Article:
The kid’s area at the waterpark during my internship was a bit different in that it didn’t have a pirate ship, but it did have a giant bucket of water that sat atop the play area; a bucket that would eventually tip, dumping countless gallons of water all over us. This was a big thrill unless you were mid-conversation with a fellow intern when the bucket tipped, dumping water on you mid-sentence and filling your mouth with chlorine. It’s pretty hard to stifle a “dammit” after you spit up a gallon of water, but we did what we had to. No one wants to be the camp counselor who gets in trouble for having a potty mouth. Once my guys were good and tired of the tiny kid’s area slides, it was time to hit the big ones.
The biggest slide in the park was the one the boys in my group gravitated toward. Oh they’d talked a big game since they arrived that morning. It’s gonna be awesome! I’ve done it a hundred times! Let’s go! Let’s go! Me, their leader, had to go up the spiraling stairs to the slide of death with them but I also had every intention of putting them in line and then winding my way back down the stairs to fetch them at the exit near the pool. If they wanted to hurl their bodies down the slide and chance fate in that way, more power to them—their parents signed release forms for this purpose—but I had no interest in joining them.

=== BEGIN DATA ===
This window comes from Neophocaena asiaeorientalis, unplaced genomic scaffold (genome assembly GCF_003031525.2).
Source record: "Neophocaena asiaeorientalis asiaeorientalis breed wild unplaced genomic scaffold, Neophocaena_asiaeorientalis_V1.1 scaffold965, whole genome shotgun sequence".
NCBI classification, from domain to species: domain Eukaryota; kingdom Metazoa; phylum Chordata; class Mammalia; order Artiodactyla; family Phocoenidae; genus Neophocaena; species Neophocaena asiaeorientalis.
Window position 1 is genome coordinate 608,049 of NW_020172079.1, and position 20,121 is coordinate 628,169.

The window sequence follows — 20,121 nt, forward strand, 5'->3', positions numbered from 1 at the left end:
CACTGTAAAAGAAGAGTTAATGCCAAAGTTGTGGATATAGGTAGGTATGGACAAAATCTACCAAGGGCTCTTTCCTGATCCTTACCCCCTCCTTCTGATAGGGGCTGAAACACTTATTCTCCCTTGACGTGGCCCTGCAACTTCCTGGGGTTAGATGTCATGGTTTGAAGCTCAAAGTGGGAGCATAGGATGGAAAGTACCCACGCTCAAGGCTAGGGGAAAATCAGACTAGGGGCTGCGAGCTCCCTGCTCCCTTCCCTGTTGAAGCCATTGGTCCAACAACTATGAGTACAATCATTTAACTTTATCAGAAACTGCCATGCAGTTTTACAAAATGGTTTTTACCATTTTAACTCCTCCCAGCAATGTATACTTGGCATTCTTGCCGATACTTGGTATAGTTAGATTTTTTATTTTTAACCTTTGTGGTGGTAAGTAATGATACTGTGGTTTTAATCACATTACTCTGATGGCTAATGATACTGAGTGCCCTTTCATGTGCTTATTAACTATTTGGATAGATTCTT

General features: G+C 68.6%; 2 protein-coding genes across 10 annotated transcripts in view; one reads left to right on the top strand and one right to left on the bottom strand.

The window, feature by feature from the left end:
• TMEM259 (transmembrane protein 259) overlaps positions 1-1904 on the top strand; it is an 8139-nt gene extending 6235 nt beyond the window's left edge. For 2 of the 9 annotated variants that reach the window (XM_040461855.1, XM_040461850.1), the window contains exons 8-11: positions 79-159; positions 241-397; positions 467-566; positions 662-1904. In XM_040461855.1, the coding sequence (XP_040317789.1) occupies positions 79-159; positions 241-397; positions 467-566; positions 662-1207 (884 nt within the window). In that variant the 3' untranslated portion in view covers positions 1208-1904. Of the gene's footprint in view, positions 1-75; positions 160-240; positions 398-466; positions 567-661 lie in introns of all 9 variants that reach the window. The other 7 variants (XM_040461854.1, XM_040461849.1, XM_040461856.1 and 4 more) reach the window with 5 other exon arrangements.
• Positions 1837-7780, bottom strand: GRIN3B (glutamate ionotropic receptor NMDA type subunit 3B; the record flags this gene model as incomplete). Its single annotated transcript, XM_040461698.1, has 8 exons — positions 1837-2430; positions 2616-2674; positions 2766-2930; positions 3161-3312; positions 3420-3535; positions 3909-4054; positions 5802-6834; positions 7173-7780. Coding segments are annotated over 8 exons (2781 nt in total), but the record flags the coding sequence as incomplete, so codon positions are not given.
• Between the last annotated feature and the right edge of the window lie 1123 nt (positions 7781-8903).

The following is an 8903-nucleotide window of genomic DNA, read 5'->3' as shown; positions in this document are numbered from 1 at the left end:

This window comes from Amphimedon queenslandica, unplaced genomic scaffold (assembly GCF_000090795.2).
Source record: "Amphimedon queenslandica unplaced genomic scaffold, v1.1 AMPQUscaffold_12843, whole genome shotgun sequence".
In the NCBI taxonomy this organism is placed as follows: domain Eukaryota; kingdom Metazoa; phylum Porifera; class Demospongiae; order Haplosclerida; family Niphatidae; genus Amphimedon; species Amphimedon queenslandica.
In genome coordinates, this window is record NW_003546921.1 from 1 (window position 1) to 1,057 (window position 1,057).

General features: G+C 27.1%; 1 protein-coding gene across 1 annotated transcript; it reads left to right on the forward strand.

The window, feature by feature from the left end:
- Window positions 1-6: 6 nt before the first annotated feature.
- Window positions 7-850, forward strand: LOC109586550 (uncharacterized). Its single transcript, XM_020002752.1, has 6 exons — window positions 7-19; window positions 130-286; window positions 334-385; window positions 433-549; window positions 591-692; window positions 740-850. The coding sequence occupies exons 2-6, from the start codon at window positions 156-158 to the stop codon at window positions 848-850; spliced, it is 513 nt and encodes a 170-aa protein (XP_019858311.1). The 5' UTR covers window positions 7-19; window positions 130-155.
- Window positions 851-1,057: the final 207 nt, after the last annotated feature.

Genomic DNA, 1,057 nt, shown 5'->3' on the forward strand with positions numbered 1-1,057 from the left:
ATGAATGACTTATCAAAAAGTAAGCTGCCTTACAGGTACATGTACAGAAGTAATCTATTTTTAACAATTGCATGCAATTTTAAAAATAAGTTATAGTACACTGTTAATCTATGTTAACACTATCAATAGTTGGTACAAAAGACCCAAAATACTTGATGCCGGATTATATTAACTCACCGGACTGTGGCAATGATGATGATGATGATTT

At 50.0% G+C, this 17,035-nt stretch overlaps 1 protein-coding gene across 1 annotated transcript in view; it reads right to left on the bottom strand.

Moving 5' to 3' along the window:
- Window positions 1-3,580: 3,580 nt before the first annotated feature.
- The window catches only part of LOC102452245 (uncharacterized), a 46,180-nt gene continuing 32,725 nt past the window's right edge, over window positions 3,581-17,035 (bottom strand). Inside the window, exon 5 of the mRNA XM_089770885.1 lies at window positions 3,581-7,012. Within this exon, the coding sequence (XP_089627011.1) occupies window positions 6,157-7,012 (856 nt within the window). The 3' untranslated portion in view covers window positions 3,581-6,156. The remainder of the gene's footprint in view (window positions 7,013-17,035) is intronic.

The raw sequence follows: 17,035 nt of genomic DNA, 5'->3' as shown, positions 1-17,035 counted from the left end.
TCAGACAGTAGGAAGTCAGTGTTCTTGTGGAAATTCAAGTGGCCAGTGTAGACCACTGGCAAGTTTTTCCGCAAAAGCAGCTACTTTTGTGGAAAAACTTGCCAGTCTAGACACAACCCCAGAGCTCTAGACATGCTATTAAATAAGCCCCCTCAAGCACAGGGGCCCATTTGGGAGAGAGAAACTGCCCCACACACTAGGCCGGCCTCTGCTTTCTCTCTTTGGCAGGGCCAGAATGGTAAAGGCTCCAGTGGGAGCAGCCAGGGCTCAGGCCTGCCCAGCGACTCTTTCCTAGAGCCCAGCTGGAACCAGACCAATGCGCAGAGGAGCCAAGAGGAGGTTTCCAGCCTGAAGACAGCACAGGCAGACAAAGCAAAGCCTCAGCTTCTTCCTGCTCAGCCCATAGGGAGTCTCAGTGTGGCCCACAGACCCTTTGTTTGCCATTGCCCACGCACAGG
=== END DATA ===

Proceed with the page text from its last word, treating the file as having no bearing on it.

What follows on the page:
In a single file line, we took to the stairs. The boys were stoked. Aww man, it’s gonna be so awesome! Higher and higher, we ascended toward the top of the slide. My brother did it five times when he was here! The platform at the top gave us a pretty nice view of the surrounding neighborhoods. North Texas is as flat as can be so from up there, I could see my high school to my right, the church in the distance to my left and malls in front and behind me on the horizon. While I was busy taking in the view, I hadn’t noticed how the boys in my group had gone quiet and were idling near the entrance to the slide. I turned to see the life guard standing in the rushing water, ready to send each of them plummeting back down to earth on the slide of terror fun, but no one would get in line. Their big talk quickly disappeared when they were faced with actually having to go down the tall slide and now magically, no one wanted to be the first to attempt it.